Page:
Dr. Moller: When I started working in the field of mental illness in 1978, patients' were not even told the name of their illness. They were treated like robots. Take your medicine. Keep them quiet. I knew just by the look in patient’s eyes that there was a person there who was suffering tremendously. And I knew then that that was going to be the focus of my research—it would be on the lived experience of schizophrenia. What’s it really like to be trapped inside a brain that is playing all these tricks on you? It’s horrible. It’s frightening. And as patients learned that it was okay and safe to talk about really scary things, and that I wasn’t going to get all freaked out about it, they started opening up.
So, as a result of studying young people who are recovering from schizophrenia, I was wanting to discover milestones that would indicate recovery so I could share these with patients and families. Just like you do if you have a heart attack—“Okay, after a month we can put you on the treadmill and you should be able to do this”—there are recovery milestones for all other illnesses. There were no recovery milestones for schizophrenia. So, the model that emerged out of the qualitative data from my dissertation I named the MAPP recovery model: “M-A-P-P,” which stands for milestones of adjustment post-psychosis.
There are 50 milestones that are divided into 4 distinct phases of recovery. The 4 phases are named “from the couch to the bus depot to the mall to work.” That’s the layman’s terms, that everyone can relate to. In research terms the 4 phases are cognitive dissonance, which is the acute psychotic phase. Insight, which is when the patient begins to question, “Hm, maybe there really aren’t ghosts trying to follow me—maybe that’s my brain playing tricks on me.” The third phase is cognitive constancy, which is when the person is able to reengage with the world in an interactive way. And the fourth phase is ordinariness, and that phase was named with the help of the participants in the research. When I said, “What’s the ultimate goal that you hope to achieve at the end of this program?” and they said, “I just want to be ordinary, like everybody else.”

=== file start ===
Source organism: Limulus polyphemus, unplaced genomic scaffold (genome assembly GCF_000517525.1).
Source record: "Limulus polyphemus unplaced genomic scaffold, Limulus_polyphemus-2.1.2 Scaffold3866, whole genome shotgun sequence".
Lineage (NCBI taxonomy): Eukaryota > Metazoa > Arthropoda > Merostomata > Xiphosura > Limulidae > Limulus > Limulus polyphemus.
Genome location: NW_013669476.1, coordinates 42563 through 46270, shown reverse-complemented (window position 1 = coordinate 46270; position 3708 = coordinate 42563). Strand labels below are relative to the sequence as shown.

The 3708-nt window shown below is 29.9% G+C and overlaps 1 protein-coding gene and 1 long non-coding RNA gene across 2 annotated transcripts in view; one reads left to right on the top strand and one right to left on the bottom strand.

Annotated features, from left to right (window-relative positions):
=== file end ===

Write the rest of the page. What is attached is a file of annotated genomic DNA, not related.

In understanding the MAPP trajectory, it’s important to know that these phases are not linear. They overlap. So, when a patient is in the throes of the psychosis and they’re on the couch, they’ll be questioning, they’ll be trying to get some insight. Eventually this person will say, “I’m tired of being isolated“ and they’ll go somewhere rather remote where there is not a lot of people they have to talk to. So typically, that’s a bus depot, and we see a lot of our patients hanging out at the bus depot because at the bus depot you’re sort of a non-entity but yet the person with schizophrenia is craving to be around other people but afraid to speak or still unable to speak. That phase can be another 9 months or so. Then the individual will say “you know I was ready to go to the mall.” And what’s different about the mall is its light, the patient is seen, and they interact, and they purchase things. To make a purchase like everyone else, it’s a huge milestone. Then they’re ready for ordinariness. Then they’re ready to think about going to school, getting some kind of a job, and getting on with it.